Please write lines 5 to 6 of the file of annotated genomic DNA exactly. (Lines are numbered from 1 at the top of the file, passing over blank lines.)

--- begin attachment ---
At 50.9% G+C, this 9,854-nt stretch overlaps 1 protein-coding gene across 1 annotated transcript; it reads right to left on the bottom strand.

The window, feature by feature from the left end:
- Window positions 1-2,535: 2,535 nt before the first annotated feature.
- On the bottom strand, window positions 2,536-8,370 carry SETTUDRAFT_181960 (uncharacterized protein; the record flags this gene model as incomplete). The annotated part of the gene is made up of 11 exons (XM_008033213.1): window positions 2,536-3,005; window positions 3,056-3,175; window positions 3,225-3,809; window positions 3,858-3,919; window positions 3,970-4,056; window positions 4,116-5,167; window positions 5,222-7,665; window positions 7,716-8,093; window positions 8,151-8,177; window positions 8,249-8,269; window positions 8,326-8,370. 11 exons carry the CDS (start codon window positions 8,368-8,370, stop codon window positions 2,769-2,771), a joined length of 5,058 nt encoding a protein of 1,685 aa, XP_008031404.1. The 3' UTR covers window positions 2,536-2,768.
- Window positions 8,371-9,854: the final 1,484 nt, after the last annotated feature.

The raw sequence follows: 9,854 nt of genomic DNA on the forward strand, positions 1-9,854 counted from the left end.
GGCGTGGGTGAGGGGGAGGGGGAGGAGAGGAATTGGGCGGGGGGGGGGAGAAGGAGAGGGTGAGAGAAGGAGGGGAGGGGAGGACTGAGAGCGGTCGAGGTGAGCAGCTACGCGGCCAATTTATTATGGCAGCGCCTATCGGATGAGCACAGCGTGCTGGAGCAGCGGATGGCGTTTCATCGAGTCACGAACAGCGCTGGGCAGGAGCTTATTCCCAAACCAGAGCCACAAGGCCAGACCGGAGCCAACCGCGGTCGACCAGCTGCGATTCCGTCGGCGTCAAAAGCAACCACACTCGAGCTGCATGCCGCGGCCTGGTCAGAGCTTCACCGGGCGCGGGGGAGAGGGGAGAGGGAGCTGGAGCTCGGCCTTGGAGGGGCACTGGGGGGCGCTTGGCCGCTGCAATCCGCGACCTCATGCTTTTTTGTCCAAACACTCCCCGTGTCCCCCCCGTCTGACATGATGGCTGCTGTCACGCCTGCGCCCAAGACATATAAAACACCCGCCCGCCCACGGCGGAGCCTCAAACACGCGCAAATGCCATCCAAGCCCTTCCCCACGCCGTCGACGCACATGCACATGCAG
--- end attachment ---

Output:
- Window positions 8,371-9,854: the final 1,484 nt, after the last annotated feature.

The raw sequence follows: 9,854 nt of genomic DNA on the forward strand, positions 1-9,854 counted from the left end.